Undergraduate Honors Theses

Thesis Defended

Spring 2019

Document Type


Type of Thesis

Departmental Honors



First Advisor

Karen Jacobs

Second Advisor

Mary Klages

Third Advisor

Sigman Byrd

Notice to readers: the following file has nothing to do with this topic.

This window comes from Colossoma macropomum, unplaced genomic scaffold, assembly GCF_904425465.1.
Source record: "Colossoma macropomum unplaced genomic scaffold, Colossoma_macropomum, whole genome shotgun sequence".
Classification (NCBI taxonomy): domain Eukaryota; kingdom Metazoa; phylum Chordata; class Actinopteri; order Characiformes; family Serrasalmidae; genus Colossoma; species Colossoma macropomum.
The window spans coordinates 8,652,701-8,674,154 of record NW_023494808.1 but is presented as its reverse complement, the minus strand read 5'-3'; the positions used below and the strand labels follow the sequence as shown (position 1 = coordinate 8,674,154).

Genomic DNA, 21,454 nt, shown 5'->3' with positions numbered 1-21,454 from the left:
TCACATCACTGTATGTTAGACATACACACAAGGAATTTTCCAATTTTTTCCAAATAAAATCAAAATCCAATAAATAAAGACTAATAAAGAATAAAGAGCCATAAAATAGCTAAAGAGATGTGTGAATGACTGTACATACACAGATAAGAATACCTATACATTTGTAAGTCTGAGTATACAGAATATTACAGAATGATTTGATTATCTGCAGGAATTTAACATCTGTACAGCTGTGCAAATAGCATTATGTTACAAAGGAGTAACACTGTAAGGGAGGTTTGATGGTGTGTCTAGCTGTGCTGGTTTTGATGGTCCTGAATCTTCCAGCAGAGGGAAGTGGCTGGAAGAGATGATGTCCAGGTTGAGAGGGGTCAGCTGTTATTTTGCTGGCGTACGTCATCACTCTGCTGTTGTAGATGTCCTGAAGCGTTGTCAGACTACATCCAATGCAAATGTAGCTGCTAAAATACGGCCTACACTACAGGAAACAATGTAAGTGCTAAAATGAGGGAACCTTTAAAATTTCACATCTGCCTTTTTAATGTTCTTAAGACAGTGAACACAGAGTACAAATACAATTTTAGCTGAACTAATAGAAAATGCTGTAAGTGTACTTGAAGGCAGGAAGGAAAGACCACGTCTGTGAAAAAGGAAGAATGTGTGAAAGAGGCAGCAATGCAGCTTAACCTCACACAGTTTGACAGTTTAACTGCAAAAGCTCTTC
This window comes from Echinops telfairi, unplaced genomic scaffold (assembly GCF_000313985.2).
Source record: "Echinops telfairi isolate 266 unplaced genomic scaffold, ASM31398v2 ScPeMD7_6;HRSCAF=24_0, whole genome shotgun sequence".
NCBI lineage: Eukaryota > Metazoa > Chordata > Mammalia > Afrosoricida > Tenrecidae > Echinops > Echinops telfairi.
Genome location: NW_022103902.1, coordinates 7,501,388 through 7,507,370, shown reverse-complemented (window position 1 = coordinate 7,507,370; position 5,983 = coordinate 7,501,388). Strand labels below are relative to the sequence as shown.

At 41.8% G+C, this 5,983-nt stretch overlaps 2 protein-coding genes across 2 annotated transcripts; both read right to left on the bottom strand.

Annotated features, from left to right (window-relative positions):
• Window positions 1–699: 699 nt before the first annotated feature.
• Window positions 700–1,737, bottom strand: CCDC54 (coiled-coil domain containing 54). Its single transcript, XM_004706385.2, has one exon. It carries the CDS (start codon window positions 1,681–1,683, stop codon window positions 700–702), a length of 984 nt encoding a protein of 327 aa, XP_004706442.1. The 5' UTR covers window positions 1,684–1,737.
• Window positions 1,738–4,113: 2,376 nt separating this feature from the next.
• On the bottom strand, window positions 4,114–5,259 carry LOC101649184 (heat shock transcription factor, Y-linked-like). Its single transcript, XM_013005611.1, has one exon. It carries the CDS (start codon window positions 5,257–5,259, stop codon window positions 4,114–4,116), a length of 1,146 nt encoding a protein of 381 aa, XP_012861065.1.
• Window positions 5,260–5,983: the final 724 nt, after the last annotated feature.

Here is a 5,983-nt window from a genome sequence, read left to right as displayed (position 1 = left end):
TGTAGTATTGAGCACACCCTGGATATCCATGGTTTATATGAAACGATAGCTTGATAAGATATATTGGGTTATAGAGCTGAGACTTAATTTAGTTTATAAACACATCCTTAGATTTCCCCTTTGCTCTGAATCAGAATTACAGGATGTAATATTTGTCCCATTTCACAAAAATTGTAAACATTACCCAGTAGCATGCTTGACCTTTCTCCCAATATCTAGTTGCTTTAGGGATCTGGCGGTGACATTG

This paper seeks to find an explanation for why artificial intelligence is consistently gendered as female in contemporary science fiction. I will analyze two cornerstone science fiction narratives—Philip K. Dick's 1968 novel, Do Androids Dream of Electric Sheep?, and Alex Garland's 2014 film, Ex Machina—though a feminist perspective. Fundamentally, I will argue that the resurgence of fembots in science fiction has more to do with the dominant culture’s reaction to social progressivism than it does about the burgeoning field of artificial intelligence technology. Said in another way, these narratives, generated by and produced for white heterosexual males, reveal the cultural contradictions of the moment as experienced by them, the members of the dominant majority. I will situate my findings within the broader context of Western Culture by reconciling them with the fact that most A.I. technology in real life is also gendered as female. To conclude, I will demonstrate how science and science fiction feed off each other, developing each other’s ideas and pushing the other to its creative edge. Thus, my analysis of fembots in science fiction will ultimately imply that our fictional and/or imaginative characterizations of artificial intelligence have real world impact.